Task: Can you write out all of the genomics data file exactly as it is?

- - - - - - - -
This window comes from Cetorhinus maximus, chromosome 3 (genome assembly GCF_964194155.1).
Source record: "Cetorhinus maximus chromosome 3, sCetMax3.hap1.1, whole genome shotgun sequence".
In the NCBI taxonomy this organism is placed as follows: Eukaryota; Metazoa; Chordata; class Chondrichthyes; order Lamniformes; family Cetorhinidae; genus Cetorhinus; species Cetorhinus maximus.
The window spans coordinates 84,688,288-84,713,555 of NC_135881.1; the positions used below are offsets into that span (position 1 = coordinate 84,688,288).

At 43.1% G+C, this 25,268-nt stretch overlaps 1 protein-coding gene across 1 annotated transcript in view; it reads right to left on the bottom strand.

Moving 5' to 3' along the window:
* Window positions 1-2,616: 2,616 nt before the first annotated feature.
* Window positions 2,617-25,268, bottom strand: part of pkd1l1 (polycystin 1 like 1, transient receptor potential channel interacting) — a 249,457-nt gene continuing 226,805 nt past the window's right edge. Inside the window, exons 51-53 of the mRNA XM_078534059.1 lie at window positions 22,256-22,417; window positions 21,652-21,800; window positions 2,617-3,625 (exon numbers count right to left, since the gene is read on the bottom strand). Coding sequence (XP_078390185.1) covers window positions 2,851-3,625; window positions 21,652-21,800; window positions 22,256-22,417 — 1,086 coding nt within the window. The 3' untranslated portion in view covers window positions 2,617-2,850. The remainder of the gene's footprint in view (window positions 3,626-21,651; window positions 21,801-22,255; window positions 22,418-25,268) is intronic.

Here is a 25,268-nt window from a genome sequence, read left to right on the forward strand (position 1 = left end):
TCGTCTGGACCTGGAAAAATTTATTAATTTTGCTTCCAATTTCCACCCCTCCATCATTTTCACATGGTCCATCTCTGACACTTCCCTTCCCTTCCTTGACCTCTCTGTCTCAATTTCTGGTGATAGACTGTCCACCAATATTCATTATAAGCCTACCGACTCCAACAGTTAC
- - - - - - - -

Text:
This window comes from Cetorhinus maximus, chromosome 3 (genome assembly GCF_964194155.1).
Source record: "Cetorhinus maximus chromosome 3, sCetMax3.hap1.1, whole genome shotgun sequence".
In the NCBI taxonomy this organism is placed as follows: Eukaryota; Metazoa; Chordata; class Chondrichthyes; order Lamniformes; family Cetorhinidae; genus Cetorhinus; species Cetorhinus maximus.
The window spans coordinates 84,688,288-84,713,555 of NC_135881.1; the positions used below are offsets into that span (position 1 = coordinate 84,688,288).

At 43.1% G+C, this 25,268-nt stretch overlaps 1 protein-coding gene across 1 annotated transcript in view; it reads right to left on the bottom strand.

Moving 5' to 3' along the window:
* Window positions 1-2,616: 2,616 nt before the first annotated feature.
* Window positions 2,617-25,268, bottom strand: part of pkd1l1 (polycystin 1 like 1, transient receptor potential channel interacting) — a 249,457-nt gene continuing 226,805 nt past the window's right edge. Inside the window, exons 51-53 of the mRNA XM_078534059.1 lie at window positions 22,256-22,417; window positions 21,652-21,800; window positions 2,617-3,625 (exon numbers count right to left, since the gene is read on the bottom strand). Coding sequence (XP_078390185.1) covers window positions 2,851-3,625; window positions 21,652-21,800; window positions 22,256-22,417 — 1,086 coding nt within the window. The 3' untranslated portion in view covers window positions 2,617-2,850. The remainder of the gene's footprint in view (window positions 3,626-21,651; window positions 21,801-22,255; window positions 22,418-25,268) is intronic.

Here is a 25,268-nt window from a genome sequence, read left to right on the forward strand (position 1 = left end):
TCGTCTGGACCTGGAAAAATTTATTAATTTTGCTTCCAATTTCCACCCCTCCATCATTTTCACATGGTCCATCTCTGACACTTCCCTTCCCTTCCTTGACCTCTCTGTCTCAATTTCTGGTGATAGACTGTCCACCAATATTCATTATAAGCCTACCGACTCCAACAGTTAC